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See detailHuman breast adenocarcinoma cell lines promote angiogenesis by providing cells with uPA-PAI-1 and by enhancing their expression
Bajou, Khalid ULg; Lewalle, J. M.; Martinez, C. R. et al

in International Journal of Cancer = Journal International du Cancer (2002), 100(5), 501-506

During angiogenesis, endothelial cells use uPA and PAI-I to migrate and degrade the basement membrane surrounding capillary blood vessels. Invasive tumor cells produce a large amount of uPA that could ... [more ▼]

During angiogenesis, endothelial cells use uPA and PAI-I to migrate and degrade the basement membrane surrounding capillary blood vessels. Invasive tumor cells produce a large amount of uPA that could bind uPAR present at the endothelial cell surface to facilitate their invasion. To verify this hypothesis, endothelial cells were incubated with conditioned medium (CM) from two breast cancer cell lines (MCF7 and MDA MB 231 cells). Within a short incubation period (30 min) with both CM, an increase of uPA, PAW and uPA-PAI-I complex was detected in endothelial cell layer as assessed by casein zymography, ELISA and uPA immunostaining. The extent of this enhancement was related to the levels of uPA secreted by tumor cells (high in MDA MB 231 cells and low in MCF7 cells). After 2 hr of incubation, the CM from both tumor cells upregulated uPA and PAI-I mRNA levels in endothelial cells in a time-dependent manner. The uPA increase in the cell layer could not be attributable to an increase of uPAR level. Only the CM from highly invasive MDA MB 231 cells increased the angiogenic morphotype of endothelial cells assessed in a collagen gel. A single addition of amino-terminal fragment of uPA (ATF) was able to abolish the angiogenic effect induced by MDA MB 231 cell CM. Our data demonstrate that the interactions occurring between breast tumor cells and endothelial cells can modulate tumor angiogenesis at least by two mechanisms: an increase of uPA and PAI-I cell surface-binding and of their expression by endothelial cells. (C) 2002 Wiley-Liss, Inc. [less ▲]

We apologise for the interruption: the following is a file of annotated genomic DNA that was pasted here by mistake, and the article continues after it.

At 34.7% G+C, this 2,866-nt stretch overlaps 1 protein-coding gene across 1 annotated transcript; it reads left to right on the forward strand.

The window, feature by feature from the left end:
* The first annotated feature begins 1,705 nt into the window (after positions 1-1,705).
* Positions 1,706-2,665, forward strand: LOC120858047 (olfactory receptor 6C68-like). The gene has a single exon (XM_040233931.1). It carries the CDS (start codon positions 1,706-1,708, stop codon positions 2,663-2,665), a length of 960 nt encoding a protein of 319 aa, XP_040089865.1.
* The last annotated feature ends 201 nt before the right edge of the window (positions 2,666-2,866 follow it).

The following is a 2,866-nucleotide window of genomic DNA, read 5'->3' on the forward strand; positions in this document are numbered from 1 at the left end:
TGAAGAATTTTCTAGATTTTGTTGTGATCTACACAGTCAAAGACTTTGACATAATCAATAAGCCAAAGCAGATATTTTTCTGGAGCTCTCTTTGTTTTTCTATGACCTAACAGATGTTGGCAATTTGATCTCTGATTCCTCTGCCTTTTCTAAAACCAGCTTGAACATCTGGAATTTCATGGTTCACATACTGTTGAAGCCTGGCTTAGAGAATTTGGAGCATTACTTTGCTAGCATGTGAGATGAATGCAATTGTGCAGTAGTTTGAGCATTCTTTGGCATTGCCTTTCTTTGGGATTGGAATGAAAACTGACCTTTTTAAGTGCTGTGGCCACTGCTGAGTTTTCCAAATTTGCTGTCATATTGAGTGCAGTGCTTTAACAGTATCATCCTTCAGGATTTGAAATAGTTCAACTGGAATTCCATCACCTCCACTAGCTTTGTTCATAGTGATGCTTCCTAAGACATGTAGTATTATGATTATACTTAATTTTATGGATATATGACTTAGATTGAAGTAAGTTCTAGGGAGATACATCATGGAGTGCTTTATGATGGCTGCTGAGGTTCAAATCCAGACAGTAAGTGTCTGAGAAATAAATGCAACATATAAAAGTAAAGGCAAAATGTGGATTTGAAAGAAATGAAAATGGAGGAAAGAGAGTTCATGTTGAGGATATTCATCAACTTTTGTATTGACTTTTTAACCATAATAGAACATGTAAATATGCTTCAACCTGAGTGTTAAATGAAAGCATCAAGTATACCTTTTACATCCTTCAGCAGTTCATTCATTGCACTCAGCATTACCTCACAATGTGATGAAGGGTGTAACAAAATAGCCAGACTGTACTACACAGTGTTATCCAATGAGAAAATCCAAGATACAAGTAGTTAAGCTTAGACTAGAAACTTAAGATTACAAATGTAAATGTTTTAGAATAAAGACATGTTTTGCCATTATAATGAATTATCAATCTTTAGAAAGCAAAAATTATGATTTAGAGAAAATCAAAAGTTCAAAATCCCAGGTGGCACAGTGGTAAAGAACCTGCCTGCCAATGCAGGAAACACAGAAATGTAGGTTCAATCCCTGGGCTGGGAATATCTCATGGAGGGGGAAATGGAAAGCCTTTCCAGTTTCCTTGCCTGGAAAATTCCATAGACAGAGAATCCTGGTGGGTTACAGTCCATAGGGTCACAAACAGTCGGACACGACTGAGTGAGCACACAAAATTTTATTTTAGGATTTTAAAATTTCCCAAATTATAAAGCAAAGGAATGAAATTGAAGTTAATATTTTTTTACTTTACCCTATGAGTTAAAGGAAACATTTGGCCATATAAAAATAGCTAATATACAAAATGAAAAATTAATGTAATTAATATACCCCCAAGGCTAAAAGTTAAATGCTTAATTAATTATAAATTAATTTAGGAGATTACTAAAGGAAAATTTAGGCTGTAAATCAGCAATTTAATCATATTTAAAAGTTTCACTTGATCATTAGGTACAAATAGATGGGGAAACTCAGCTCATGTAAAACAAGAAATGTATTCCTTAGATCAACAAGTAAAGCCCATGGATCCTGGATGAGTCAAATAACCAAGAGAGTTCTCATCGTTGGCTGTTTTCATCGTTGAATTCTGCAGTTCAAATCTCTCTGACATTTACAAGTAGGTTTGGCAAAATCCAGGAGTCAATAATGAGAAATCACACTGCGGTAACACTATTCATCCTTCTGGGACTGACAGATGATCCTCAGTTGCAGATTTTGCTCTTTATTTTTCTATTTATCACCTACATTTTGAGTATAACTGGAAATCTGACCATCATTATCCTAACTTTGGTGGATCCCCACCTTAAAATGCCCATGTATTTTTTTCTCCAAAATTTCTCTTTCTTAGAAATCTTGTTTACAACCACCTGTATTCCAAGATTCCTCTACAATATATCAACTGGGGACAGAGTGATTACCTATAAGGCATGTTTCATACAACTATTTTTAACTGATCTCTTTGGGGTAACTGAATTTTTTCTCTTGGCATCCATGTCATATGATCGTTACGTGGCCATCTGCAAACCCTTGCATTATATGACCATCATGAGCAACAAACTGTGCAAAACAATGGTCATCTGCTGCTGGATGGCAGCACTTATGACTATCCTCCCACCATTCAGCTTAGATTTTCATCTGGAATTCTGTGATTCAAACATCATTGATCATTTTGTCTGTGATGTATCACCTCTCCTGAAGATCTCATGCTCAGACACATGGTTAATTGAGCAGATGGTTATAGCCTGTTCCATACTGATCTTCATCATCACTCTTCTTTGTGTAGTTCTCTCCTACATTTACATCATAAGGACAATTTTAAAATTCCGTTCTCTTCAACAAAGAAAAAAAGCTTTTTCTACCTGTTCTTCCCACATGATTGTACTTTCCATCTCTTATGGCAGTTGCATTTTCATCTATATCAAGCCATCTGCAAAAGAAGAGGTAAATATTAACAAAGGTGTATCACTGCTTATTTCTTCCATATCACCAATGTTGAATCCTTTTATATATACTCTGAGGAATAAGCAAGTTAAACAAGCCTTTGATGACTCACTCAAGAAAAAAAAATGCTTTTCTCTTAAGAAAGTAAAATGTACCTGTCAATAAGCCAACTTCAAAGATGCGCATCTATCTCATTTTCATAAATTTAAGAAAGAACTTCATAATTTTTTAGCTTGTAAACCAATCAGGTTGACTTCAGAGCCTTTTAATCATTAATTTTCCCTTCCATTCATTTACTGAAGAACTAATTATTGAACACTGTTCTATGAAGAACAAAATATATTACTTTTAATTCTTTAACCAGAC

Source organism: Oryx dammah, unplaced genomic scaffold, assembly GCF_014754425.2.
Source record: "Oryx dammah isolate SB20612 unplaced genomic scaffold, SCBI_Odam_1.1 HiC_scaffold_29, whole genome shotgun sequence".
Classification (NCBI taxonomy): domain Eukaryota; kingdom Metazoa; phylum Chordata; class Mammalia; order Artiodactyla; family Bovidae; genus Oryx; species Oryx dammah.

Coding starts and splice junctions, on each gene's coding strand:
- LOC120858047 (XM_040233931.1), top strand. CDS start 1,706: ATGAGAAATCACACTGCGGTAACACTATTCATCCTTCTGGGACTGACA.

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See detailHuman brucellosis in North-East Ecuador: prevalence, typifying Brucella spp., and risk factors
Ron-Roman, J; Benitez-Ortiz, Washington; Ron-Garrido, L et al

Poster (2011)

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See detailHuman brucellosis in North-West Ecuador : typifying of Brucella spp., sero-prevalence, and associated risk factors
Ron Roman, J.; Ron Garrido, L.; Abatih, E. et al

in Vector Borne & Zoonotic Diseases (2013)

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See detailHuman chondrocytes in tridimensional culture.
Bassleer, C.; Gysen, Ph; Foidart, Jean-Michel ULg et al

in In Vitro Cellular & Developmental Biology : Journal of the Tissue Culture Association (1986), 22